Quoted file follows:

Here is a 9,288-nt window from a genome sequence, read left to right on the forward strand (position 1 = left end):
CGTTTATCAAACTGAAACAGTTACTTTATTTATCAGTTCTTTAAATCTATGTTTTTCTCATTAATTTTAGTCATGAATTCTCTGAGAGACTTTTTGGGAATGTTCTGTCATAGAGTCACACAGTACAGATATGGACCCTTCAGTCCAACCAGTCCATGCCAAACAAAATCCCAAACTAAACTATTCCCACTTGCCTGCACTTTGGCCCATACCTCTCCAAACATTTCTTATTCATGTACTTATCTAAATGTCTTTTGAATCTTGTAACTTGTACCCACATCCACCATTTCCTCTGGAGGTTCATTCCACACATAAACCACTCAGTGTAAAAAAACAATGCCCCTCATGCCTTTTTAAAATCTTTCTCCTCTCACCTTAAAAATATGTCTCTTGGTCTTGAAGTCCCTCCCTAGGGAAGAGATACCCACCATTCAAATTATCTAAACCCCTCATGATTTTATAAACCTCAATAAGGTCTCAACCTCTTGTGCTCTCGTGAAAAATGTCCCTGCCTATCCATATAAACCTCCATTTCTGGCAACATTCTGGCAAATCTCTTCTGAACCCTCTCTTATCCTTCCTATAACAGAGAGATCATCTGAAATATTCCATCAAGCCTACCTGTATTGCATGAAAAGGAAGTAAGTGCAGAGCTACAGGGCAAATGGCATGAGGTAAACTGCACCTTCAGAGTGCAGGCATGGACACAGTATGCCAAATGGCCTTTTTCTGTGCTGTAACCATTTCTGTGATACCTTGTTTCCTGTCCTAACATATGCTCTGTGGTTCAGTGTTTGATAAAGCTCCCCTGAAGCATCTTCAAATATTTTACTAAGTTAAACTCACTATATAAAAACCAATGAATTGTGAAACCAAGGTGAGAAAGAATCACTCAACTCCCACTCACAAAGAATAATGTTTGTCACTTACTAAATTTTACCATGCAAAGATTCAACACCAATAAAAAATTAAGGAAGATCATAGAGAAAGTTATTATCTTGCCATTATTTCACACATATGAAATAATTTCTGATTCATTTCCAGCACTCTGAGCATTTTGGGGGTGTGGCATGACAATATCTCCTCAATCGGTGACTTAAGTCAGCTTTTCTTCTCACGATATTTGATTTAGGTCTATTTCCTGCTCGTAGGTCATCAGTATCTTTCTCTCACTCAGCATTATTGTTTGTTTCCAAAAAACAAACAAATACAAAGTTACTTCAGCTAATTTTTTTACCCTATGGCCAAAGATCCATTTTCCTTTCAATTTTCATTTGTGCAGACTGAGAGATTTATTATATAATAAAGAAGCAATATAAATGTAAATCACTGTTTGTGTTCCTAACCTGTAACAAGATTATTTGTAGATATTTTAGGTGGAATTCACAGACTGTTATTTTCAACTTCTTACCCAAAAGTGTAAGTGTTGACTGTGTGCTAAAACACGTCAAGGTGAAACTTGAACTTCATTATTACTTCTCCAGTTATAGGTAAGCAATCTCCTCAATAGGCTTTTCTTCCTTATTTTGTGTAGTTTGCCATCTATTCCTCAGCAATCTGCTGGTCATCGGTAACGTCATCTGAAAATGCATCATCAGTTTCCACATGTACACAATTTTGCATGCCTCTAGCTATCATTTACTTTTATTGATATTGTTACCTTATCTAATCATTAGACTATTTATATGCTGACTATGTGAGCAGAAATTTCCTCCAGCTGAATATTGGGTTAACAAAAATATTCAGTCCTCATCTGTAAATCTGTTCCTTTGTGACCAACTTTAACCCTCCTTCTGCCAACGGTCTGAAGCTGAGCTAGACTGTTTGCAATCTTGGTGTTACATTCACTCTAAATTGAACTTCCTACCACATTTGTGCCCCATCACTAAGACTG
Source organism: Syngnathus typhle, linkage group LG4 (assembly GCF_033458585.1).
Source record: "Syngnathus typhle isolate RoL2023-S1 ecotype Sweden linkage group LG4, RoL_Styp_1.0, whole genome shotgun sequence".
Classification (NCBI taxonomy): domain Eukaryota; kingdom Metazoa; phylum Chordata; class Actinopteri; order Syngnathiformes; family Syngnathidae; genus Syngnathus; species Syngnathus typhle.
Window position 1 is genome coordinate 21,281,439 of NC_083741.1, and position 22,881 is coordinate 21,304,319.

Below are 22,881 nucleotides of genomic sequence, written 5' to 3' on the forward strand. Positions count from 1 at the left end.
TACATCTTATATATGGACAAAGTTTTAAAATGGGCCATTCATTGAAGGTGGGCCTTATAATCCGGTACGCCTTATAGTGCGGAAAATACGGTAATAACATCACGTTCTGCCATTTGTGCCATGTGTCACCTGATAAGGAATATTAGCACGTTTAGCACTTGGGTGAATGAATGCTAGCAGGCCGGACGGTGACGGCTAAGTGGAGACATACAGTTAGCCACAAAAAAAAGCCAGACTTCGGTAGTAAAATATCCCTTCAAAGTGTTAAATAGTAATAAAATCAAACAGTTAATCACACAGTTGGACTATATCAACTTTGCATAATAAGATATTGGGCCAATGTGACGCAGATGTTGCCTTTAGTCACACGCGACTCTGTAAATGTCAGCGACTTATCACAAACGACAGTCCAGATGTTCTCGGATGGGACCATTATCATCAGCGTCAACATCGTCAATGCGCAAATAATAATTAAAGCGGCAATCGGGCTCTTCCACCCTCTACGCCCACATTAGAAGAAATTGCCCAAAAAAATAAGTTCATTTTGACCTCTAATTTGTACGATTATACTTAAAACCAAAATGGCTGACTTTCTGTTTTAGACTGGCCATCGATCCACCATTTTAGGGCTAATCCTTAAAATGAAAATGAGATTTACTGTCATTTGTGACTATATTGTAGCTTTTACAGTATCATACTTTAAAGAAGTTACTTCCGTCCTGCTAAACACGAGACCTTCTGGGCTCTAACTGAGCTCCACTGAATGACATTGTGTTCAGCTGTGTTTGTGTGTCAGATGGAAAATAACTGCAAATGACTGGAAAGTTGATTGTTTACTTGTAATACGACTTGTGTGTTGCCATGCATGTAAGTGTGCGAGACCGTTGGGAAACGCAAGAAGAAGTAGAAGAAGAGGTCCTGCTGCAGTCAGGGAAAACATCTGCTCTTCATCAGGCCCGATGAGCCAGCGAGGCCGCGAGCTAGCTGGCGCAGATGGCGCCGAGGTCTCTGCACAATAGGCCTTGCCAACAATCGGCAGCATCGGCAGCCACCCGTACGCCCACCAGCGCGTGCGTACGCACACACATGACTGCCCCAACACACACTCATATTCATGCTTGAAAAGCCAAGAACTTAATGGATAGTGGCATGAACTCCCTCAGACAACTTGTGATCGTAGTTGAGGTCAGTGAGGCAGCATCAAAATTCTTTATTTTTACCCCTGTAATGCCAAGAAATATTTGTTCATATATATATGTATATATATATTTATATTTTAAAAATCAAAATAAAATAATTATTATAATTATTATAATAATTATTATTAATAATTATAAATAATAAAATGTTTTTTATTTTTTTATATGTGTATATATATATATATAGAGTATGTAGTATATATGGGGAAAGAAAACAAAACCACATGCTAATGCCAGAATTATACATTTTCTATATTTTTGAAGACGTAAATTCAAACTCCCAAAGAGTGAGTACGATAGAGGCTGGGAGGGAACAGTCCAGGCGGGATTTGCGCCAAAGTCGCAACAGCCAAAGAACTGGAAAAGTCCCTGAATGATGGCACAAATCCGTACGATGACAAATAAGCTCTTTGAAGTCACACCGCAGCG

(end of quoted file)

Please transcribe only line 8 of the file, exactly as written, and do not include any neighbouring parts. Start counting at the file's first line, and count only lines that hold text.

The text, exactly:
TACATCTTATATATGGACAAAGTTTTAAAATGGGCCATTCATTGAAGGTGGGCCTTATAATCCGGTACGCCTTATAGTGCGGAAAATACGGTAATAACATCACGTTCTGCCATTTGTGCCATGTGTCACCTGATAAGGAATATTAGCACGTTTAGCACTTGGGTGAATGAATGCTAGCAGGCCGGACGGTGACGGCTAAGTGGAGACATACAGTTAGCCACAAAAAAAAGCCAGACTTCGGTAGTAAAATATCCCTTCAAAGTGTTAAATAGTAATAAAATCAAACAGTTAATCACACAGTTGGACTATATCAACTTTGCATAATAAGATATTGGGCCAATGTGACGCAGATGTTGCCTTTAGTCACACGCGACTCTGTAAATGTCAGCGACTTATCACAAACGACAGTCCAGATGTTCTCGGATGGGACCATTATCATCAGCGTCAACATCGTCAATGCGCAAATAATAATTAAAGCGGCAATCGGGCTCTTCCACCCTCTACGCCCACATTAGAAGAAATTGCCCAAAAAAATAAGTTCATTTTGACCTCTAATTTGTACGATTATACTTAAAACCAAAATGGCTGACTTTCTGTTTTAGACTGGCCATCGATCCACCATTTTAGGGCTAATCCTTAAAATGAAAATGAGATTTACTGTCATTTGTGACTATATTGTAGCTTTTACAGTATCATACTTTAAAGAAGTTACTTCCGTCCTGCTAAACACGAGACCTTCTGGGCTCTAACTGAGCTCCACTGAATGACATTGTGTTCAGCTGTGTTTGTGTGTCAGATGGAAAATAACTGCAAATGACTGGAAAGTTGATTGTTTACTTGTAATACGACTTGTGTGTTGCCATGCATGTAAGTGTGCGAGACCGTTGGGAAACGCAAGAAGAAGTAGAAGAAGAGGTCCTGCTGCAGTCAGGGAAAACATCTGCTCTTCATCAGGCCCGATGAGCCAGCGAGGCCGCGAGCTAGCTGGCGCAGATGGCGCCGAGGTCTCTGCACAATAGGCCTTGCCAACAATCGGCAGCATCGGCAGCCACCCGTACGCCCACCAGCGCGTGCGTACGCACACACATGACTGCCCCAACACACACTCATATTCATGCTTGAAAAGCCAAGAACTTAATGGATAGTGGCATGAACTCCCTCAGACAACTTGTGATCGTAGTTGAGGTCAGTGAGGCAGCATCAAAATTCTTTATTTTTACCCCTGTAATGCCAAGAAATATTTGTTCATATATATATGTATATATATATTTATATTTTAAAAATCAAAATAAAATAATTATTATAATTATTATAATAATTATTATTAATAATTATAAATAATAAAATGTTTTTTATTTTTTTATATGTGTATATATATATATATAGAGTATGTAGTATATATGGGGAAAGAAAACAAAACCACATGCTAATGCCAGAATTATACATTTTCTATATTTTTGAAGACGTAAATTCAAACTCCCAAAGAGTGAGTACGATAGAGGCTGGGAGGGAACAGTCCAGGCGGGATTTGCGCCAAAGTCGCAACAGCCAAAGAACTGGAAAAGTCCCTGAATGATGGCACAAATCCGTACGATGACAAATAAGCTCTTTGAAGTCACACCGCAGCG